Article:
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Military personnel drafted in to help East Midlands Ambulance Service cope with covid pressures



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Sixty military personnel have been drafted in to support East Midlands Ambulance Service due to demand on the service and the number of staff unwell or self-isolating through covid.

The military personnel will work alongside urgent care ambulance crews who attend non-emergency patients requiring transfers, or patients who have already been seen by a healthcare professional such as a GP who has decided that they need to go to hospital.

The move aims to reduce delays currently being experienced by non-emergency patients, enable emergency crews to focus on responding to emergency 999 calls, and help relieve some pressure in the wider NHS system.

Yellow and green British Ambulance on a sunny day. (53845667)
Yellow and green British Ambulance on a sunny day. (53845667)

Ben Holdaway, director of operations at East Midlands Ambulance Service, said: “As an ambulance service, the most important thing for us is that we are able to provide emergency care to our patients when they need it.

“Transmission rates of covid-19 in the community have continued to rise, and we have seen an increased number of EMAS staff needing to self-isolate or be absent due to testing positive for covid-19.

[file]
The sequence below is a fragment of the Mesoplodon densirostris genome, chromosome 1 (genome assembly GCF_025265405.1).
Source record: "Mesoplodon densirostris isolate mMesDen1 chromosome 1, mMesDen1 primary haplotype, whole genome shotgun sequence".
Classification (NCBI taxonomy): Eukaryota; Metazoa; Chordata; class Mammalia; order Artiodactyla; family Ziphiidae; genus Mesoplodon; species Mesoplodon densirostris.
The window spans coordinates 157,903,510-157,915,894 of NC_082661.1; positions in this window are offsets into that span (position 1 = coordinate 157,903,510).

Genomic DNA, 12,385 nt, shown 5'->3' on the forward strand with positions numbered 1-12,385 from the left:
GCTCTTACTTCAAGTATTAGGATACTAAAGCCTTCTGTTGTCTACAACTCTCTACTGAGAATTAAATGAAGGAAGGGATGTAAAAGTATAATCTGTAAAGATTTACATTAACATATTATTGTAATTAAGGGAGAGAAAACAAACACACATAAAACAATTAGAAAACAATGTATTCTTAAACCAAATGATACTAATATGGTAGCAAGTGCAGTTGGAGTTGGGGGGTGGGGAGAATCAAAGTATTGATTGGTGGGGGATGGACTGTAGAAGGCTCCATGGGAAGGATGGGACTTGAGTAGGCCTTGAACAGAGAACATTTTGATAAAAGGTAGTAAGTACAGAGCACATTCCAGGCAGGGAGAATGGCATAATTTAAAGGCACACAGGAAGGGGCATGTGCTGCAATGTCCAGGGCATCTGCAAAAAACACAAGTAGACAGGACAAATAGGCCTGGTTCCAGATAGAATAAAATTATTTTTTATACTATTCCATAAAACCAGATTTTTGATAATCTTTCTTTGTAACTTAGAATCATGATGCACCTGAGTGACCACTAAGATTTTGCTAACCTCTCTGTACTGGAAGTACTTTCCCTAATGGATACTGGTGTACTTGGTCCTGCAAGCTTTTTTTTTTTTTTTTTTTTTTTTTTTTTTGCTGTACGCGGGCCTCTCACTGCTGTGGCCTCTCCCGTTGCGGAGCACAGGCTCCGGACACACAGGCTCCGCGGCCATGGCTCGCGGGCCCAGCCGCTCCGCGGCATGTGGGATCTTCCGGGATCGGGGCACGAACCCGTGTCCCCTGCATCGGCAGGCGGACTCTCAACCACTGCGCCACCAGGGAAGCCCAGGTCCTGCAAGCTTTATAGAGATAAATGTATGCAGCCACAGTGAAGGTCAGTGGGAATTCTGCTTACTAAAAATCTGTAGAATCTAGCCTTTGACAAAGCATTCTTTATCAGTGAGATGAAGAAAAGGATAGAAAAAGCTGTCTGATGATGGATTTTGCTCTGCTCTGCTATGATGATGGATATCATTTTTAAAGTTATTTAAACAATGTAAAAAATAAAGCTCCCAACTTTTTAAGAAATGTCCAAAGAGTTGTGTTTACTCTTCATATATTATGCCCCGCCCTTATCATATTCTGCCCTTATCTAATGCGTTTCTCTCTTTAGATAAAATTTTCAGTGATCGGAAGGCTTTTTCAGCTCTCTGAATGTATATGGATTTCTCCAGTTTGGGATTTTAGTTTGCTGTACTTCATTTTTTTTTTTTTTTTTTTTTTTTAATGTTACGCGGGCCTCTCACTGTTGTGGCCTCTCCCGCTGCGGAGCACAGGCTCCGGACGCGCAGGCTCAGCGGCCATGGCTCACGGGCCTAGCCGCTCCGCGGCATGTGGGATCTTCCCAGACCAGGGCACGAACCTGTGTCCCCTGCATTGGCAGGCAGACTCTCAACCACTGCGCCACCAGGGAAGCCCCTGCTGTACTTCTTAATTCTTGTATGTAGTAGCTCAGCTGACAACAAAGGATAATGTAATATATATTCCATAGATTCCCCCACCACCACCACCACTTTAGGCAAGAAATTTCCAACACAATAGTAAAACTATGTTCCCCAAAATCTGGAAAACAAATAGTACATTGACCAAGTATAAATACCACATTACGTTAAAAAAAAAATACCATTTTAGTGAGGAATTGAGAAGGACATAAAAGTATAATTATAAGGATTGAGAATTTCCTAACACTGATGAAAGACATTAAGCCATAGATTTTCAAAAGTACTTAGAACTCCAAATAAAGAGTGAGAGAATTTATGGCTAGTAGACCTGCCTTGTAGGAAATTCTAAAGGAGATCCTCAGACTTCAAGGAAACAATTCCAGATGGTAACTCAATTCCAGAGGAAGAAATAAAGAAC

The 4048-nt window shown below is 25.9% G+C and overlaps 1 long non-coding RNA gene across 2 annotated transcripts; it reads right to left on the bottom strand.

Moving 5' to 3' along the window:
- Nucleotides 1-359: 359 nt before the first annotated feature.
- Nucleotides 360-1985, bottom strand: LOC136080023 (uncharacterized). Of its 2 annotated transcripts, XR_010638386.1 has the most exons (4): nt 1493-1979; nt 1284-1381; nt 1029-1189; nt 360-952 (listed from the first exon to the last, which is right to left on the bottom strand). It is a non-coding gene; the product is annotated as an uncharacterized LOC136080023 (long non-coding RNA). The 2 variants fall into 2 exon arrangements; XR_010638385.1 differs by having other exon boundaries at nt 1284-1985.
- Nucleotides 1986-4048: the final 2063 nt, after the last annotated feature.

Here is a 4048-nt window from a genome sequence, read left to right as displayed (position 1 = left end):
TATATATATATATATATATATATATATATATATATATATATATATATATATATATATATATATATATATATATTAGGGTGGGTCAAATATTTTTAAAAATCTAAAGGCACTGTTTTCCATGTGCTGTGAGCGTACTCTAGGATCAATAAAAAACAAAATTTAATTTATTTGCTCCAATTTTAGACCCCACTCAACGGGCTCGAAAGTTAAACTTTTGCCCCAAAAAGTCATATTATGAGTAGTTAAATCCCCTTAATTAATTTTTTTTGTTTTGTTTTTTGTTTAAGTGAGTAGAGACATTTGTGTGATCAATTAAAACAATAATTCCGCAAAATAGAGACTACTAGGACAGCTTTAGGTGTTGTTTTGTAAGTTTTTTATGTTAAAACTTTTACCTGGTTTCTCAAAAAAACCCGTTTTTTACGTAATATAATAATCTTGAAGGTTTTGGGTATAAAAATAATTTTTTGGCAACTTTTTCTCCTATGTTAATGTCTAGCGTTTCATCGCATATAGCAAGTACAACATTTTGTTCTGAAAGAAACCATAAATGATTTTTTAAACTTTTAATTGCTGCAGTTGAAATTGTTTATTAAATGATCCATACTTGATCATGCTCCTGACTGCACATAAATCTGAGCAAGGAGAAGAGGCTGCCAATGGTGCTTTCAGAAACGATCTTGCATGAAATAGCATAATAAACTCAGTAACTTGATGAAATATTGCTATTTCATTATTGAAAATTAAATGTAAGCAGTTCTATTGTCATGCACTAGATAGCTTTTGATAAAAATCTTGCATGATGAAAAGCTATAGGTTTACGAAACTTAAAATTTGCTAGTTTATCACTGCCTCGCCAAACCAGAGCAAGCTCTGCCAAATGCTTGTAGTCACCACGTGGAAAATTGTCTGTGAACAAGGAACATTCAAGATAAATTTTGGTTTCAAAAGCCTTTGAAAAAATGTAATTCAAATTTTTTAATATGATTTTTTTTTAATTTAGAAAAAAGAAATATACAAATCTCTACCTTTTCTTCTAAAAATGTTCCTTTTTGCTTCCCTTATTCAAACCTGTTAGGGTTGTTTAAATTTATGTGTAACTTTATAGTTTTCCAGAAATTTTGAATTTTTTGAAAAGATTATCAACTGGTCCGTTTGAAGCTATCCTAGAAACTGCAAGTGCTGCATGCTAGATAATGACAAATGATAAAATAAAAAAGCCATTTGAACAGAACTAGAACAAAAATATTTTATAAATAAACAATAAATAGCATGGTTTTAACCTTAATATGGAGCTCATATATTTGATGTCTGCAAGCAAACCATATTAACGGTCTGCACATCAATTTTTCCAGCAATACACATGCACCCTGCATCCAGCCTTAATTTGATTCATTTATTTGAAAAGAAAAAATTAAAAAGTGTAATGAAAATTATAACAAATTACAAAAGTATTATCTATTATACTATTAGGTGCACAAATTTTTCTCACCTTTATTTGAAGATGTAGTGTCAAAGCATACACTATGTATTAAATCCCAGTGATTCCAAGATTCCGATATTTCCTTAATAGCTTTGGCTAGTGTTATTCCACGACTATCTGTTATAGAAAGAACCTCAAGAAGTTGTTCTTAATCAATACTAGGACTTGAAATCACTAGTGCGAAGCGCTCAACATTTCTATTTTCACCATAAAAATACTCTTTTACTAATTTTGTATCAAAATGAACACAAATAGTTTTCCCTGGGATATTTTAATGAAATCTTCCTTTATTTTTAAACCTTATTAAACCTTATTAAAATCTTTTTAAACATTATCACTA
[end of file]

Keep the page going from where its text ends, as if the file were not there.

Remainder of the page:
“Combined with the intense pressure the whole NHS system is under, and the high demand on our service, some of our less urgent and non-emergency patients are waiting longer for an ambulance than they should rightfully expect.

EMAS logo (8141041)
EMAS logo (8141041)

“Our new military colleagues will bolster the urgent care part of our service that attends non-emergency patients.

“This in turn will ensure our emergency ambulance crews can focus on attending the life-threatening and serious emergencies in our communities.

“While the introduction of military support has always been part of NHS plans in case of increased pressure, we are taking this proactive step now to safeguard the provision of a safe 999 service for our patients in the coming weeks.

“We look forward to making our new military colleagues feel welcome at EMAS.”

The military colleagues will not be driving on blue lights and will wear their military uniform while supporting EMAS.

The 60 military personnel are due to begin training later this week and will complete a three-day EMAS familiarisation training course led by the service's clinical education team.

They will be available to support urgent care crews 16 hours a day, seven days a week.

They will carry out support tasks such as driving the vehicles, the safe moving and handling of adult patients and essential equipment, support in adult basic life support, including the use of automated external defibrillation, and raising any safeguarding concerns as appropriate.



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